HOMILY FROM SERVICE ON SUNDAY, FEBRUARY 11, 2024 – LAST SUNDAY AFTER THE EPIPHANY
by The Rev. Dr. Richard Burden
Sermon preached by The Rev. Dr. Richard Burden
Below is a DRAFT text of the homily. It may vary considerably from the recorded version. Please excuse typos and grammatical errors, and do not cite without permission.
What we are doing…is generational work. That should go without saying…but I forget this…frequently…I mean, I know intellectually…that being part of G-d’s mission of “restoring all people to unity with G-d and each other” (BCP p. 855) is not something that any one of us will ever “achieve.” I can rattle off Reinhold Niebuhr quotes: “Nothing worth doing can be achieved in our lifetime; therefore we must be saved by hope.” [Irony of American History]. I understand that we are planting what others will reap…just as we are reaping what our ancestors have planted… I know that the moral arc of the universe is long and we are only blips along that arc. I get all of that…and yet…
I still get frustrated and impatient when things just aren’t moving fast enough, and I start making jokes through gritted teeth about “moving at the speed of church.” So today, I’m trying to remember that what we are doing is generational work.
Since 1948, the Episcopal Church* and other Christian denominations have— several times— officially denounced antisemitism, and any negative representations of Jews and Judaism…and began developing formal relations with various Jewish communities…and yet…several generations later…our lectionary is still primarily arranged so that whatever Old Testament reading we hear on Sunday is somehow directly related to whatever is happening in the New Testament reading…in just the past several weeks we’ve had the call narratives of Samuel, and Jonah—paired up with the call narratives of Simon, and Andrew, James and John. Today Elijah is taken up to heaven just so he can make a cameo up on the mountain with Jesus. The rich and varied Jewish context and content and wisdom of the Elijah and Elisha narratives are reduced to a prop in the Transfiguration story.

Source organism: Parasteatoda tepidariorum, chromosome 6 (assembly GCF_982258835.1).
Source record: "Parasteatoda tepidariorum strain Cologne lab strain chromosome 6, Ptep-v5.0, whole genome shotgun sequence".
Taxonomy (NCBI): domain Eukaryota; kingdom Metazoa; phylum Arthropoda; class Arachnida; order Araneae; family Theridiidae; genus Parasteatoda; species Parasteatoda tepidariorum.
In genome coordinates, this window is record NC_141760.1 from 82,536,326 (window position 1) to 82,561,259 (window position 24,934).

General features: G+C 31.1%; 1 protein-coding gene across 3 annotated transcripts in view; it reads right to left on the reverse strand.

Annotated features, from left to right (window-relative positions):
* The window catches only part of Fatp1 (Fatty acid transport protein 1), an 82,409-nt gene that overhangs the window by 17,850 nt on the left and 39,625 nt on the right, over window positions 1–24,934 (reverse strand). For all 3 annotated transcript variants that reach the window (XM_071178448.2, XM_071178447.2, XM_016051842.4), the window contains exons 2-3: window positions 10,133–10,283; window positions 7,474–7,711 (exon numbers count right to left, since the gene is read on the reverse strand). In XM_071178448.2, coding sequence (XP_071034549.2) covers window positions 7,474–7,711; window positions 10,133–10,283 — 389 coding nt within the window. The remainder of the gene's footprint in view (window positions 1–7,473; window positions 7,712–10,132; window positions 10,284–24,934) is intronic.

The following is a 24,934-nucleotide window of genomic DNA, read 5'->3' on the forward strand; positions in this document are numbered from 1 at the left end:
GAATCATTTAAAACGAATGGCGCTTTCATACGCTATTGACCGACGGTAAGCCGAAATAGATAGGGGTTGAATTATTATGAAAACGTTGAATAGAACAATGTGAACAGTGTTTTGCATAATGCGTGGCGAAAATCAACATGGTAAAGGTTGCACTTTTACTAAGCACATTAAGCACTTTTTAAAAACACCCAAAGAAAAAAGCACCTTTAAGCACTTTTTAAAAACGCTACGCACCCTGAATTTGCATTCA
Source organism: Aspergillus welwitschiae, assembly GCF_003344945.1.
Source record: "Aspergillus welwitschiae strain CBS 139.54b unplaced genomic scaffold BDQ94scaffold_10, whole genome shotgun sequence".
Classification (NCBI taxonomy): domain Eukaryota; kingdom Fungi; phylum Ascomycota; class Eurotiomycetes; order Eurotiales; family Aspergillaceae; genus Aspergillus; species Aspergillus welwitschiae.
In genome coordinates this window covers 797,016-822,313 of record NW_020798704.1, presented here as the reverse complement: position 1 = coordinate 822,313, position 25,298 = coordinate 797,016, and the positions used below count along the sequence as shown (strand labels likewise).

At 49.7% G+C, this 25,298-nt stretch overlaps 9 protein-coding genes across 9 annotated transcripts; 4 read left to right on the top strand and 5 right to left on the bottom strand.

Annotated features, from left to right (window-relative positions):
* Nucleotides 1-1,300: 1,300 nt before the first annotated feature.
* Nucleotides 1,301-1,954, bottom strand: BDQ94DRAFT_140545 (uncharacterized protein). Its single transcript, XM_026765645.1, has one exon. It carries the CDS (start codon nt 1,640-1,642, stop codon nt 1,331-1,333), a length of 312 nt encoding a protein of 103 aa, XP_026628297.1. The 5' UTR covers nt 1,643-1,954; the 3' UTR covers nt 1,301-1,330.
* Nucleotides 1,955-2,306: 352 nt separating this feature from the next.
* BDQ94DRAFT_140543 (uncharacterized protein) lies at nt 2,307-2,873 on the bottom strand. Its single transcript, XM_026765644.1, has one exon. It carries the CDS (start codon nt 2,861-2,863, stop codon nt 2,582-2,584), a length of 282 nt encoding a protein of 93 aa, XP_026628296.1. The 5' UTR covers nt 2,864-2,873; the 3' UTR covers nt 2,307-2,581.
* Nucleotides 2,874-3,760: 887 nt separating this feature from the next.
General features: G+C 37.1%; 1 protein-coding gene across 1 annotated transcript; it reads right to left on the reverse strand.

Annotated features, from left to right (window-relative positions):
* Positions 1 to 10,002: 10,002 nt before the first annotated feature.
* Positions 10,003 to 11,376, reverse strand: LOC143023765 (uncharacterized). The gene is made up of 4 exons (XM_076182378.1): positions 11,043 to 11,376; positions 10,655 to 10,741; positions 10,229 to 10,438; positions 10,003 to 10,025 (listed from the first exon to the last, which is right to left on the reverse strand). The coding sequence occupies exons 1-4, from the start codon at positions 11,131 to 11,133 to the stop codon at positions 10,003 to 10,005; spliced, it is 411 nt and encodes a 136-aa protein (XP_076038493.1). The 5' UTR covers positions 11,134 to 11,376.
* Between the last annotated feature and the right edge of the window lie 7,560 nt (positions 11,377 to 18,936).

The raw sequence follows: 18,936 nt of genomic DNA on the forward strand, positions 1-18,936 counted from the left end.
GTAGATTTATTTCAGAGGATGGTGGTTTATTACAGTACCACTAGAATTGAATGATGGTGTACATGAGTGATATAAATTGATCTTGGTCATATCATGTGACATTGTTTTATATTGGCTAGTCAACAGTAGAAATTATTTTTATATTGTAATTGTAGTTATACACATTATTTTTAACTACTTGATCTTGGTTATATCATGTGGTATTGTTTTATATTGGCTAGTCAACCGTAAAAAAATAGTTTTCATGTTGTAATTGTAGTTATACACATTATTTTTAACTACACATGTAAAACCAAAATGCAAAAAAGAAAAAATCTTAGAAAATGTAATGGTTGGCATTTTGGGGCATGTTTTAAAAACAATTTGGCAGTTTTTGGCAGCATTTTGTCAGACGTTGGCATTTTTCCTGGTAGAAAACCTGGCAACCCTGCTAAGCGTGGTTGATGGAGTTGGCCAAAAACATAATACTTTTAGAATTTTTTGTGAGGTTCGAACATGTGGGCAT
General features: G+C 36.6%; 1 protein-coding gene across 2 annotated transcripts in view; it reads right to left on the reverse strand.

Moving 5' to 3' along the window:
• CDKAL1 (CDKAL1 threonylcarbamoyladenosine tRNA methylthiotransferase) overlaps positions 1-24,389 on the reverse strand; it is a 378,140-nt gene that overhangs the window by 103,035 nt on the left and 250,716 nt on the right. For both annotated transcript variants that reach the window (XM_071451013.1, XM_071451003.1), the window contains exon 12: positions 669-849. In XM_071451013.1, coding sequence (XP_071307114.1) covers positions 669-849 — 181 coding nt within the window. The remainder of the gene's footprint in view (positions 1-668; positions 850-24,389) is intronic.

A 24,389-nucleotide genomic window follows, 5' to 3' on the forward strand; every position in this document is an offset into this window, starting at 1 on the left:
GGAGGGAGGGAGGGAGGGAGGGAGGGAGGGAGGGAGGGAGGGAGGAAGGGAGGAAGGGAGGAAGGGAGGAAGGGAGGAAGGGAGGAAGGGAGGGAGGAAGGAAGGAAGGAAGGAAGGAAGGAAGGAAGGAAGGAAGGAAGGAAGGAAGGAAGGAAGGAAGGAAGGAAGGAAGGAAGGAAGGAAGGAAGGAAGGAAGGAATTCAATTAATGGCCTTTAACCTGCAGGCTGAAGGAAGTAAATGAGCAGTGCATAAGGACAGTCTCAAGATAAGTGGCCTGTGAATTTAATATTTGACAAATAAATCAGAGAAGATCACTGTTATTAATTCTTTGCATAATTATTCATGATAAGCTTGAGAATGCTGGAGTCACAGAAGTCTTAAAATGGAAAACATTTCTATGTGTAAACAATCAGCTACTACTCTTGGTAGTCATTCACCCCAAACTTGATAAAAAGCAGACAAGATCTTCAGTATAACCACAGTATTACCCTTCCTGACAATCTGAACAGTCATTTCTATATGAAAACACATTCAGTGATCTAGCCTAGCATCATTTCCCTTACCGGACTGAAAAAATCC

Moses also makes a double appearance today. He’s on the mountain with Jesus and Elijah but he first shows up…veiled…in Paul’s letter. This section of the letter to the Corinthians is an extended metaphor of the veil that Moses wore when he came down from the mountain after talking with the Holy One. And what would you say, if I asked: Who are the “unbelievers” Paul is talking about today, who have their hearts and minds veiled? See? It’s far too easy—and grossly inaccurate—to say, “well, it’s ‘the Jews’.” Because that’s reading through 2000 years of anti-Jewish Christian rhetoric. In Corinth in the year 50 CE there were some Jews but no Christians as we know them today. There were Jews who didn’t really agree with Paul, and Jews who really didn’t agree with Paul (and some who did), and Gentiles who tried to follow Jewish practices, and others who were pagan but saw something in Jesus, and they are all fodder for Paul’s rhetorical flourishes of praise and castigation.